Northam hasn’t abandoned M&A with Amplats’ Amandelbult a future target

NORTHAM Platinum CEO Paul Dunne said that while the platinum group metals (PGMs) producer would be “inward looking” amid a trough in metal prices it remained interested in adding to production through mergers and acquisitions.

“There are assets in other people’s hands” that interested the company “as this is a heavily concentrated industry,” said Dunne when asked about deals post its decision to withdraw a takeover offer for Royal Bafokeng Platinum (RBPlat) in April.

“The valued assets are Amandelbult and Der Brochen but we understand that they are not for sale – although that may change,” he said. Amandelbult and Der Brochen are owned by Anglo American Platinum (Amplats) which is 80% owned by Anglo American.

Amplats was quizzed about the long-term future of Amandelbult specifically during its interim results presentation after another reporting period of interruptions and operational problems. UBS analyst Steven Friedman said recently that the mine’s “position in the (Amplats) portfolio looks uncertain, especially in a lower PGM basket price environment”.

Asked about Amandelbult, Natascha Viljoen, Amplats outgoing CEO said in July Amandelbult was strategically important while its operational problems were “known” and were being resolved.

Dunne told Miningmx during a later media conference today that his company would “be very careful”, adding that a complication to dealmaking with Amplats was leadership changes (incoming CEO Craig Miller) as well as “at the parent” (Anglo American CEO Duncan Wanblad).

Yet Dunne is also convinced that were the current basket price of PGMs to continue there would be pressure felt by companies leading to reductions in primary supply from South Africa. “If prices continue palladium (dominant) producers will struggle,” he said during the presentation of Northam’s full year results ended June 30.

Northam reported a 7.5% decline in headline earnings to R24.14/share for the period. Including R6.8bn in impairments, earnings fell 75% year-on-year to 654 cents/share.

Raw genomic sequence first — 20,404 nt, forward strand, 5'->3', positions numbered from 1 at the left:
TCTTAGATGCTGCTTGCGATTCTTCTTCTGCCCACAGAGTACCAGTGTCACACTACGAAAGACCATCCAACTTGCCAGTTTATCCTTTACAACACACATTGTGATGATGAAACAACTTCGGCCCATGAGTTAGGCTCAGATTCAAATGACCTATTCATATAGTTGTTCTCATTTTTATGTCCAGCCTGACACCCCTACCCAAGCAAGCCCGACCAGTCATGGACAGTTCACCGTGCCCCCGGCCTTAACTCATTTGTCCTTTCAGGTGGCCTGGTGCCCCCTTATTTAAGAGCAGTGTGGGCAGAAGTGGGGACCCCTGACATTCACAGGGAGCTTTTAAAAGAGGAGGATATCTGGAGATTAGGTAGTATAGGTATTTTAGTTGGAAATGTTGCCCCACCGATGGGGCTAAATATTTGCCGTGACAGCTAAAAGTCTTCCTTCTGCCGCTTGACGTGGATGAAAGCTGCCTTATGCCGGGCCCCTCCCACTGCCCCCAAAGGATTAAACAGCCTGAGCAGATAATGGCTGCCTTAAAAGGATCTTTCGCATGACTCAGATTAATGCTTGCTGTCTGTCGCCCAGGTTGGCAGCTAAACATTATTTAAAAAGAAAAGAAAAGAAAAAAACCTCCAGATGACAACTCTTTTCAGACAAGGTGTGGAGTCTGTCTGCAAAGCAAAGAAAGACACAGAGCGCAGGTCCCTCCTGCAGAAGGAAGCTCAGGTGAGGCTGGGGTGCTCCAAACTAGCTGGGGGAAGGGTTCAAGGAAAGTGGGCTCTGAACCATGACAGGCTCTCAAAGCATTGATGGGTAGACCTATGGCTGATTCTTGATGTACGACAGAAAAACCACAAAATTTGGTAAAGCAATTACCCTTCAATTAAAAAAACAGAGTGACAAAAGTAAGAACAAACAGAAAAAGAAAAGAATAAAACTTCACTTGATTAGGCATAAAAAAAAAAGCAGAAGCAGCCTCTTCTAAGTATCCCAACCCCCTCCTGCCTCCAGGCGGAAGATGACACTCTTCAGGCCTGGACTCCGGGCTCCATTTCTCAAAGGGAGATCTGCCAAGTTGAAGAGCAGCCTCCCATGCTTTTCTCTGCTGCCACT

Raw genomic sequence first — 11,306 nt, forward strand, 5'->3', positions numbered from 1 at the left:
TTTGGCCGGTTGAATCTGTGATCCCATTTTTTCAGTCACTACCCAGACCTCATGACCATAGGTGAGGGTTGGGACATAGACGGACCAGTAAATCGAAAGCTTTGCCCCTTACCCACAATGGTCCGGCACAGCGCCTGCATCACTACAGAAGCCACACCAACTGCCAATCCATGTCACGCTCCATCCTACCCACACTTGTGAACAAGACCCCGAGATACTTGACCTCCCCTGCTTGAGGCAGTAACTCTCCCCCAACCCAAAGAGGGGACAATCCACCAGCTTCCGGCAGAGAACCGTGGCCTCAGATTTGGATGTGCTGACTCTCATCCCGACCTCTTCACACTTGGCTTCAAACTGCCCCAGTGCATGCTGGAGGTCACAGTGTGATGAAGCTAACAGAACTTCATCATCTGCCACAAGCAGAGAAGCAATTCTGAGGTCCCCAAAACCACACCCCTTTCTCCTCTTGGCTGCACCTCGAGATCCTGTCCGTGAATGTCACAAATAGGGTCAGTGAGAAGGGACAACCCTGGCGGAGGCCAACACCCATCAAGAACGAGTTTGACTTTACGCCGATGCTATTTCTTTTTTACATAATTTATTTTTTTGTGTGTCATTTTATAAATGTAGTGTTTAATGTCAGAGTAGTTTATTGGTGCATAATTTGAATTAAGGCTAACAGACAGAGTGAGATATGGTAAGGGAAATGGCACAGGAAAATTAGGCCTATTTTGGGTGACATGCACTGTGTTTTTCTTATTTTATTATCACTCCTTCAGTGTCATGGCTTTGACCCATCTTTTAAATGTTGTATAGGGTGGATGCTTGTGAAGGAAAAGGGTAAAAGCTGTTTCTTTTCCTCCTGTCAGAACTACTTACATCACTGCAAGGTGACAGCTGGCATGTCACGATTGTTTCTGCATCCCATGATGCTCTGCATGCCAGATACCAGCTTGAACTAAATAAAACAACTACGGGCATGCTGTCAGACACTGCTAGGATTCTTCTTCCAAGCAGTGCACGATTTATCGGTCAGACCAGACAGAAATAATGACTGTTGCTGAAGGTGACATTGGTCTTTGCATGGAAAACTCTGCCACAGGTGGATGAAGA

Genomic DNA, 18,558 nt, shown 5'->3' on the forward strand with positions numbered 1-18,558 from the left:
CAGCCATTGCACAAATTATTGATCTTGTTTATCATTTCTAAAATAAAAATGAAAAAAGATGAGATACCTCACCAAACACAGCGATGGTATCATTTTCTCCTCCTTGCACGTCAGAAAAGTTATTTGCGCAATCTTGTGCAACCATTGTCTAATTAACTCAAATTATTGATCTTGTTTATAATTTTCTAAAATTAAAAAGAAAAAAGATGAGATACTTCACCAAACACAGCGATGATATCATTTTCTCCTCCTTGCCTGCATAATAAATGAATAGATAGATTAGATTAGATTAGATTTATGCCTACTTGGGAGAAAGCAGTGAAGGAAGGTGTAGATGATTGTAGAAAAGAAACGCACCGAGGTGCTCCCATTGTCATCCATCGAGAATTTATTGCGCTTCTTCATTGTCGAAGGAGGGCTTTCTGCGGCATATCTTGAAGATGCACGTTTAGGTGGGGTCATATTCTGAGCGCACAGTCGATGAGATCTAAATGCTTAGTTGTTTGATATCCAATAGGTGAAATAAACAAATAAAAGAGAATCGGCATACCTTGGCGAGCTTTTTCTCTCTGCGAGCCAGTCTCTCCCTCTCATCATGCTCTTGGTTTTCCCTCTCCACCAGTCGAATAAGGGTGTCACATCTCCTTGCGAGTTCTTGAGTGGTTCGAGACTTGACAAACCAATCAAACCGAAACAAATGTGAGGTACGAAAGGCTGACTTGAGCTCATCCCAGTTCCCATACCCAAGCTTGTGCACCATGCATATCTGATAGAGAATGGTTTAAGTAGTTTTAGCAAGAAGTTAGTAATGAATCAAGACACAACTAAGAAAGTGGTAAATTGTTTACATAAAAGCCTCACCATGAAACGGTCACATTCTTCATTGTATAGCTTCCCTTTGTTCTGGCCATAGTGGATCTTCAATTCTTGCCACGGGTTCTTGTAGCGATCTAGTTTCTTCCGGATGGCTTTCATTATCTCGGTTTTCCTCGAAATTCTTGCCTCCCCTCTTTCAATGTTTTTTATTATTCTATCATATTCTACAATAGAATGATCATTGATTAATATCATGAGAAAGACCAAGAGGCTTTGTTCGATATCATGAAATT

Dunne also said it would be “very difficult” to see greenfields projects being developed in the current price environment.

A liquidation of rhodium holdings by a Chinese fibre glass manufacturer as well as the substitution of palladium with platinum in autocatalyst production, exacerbated by interest rate hikes and a “stuttering” Chinese economy, had flattened PGM prices. Over the 12 months under review, Northam saw the PGM rand basket price fall to R67,000 per platinum oz from R80,000 per Pt oz.

Since year-end, the basket price has fallen further to R53,000 per Pt oz. “I see early closures of marginal mines and suspended projects,” said Dunne. Mature orebodies on the Western Bushveld mining UG2 ore with a prill split bias to palladium were especially vulnerable with an estimated 1.5 million oz in platinum substitution.

Consequently, the platinum price had performed relatively well but a recovery in rhodium specifically was not expected for another year, said Dunne. Broadly speaking, he wanted to see an improvement in China’s economy and for surface stocks of metals to “wash” out of the market before the basket price would meaningfully revive.

The decline in PGM prices also supported his view it was correct for Northam to have withdrawn its bid for RBPlat. “Nobody realised what would happen with rhodium,” he said. The metal, which comprised more than 50% of South African PGM profit-making lost about 80% of its price value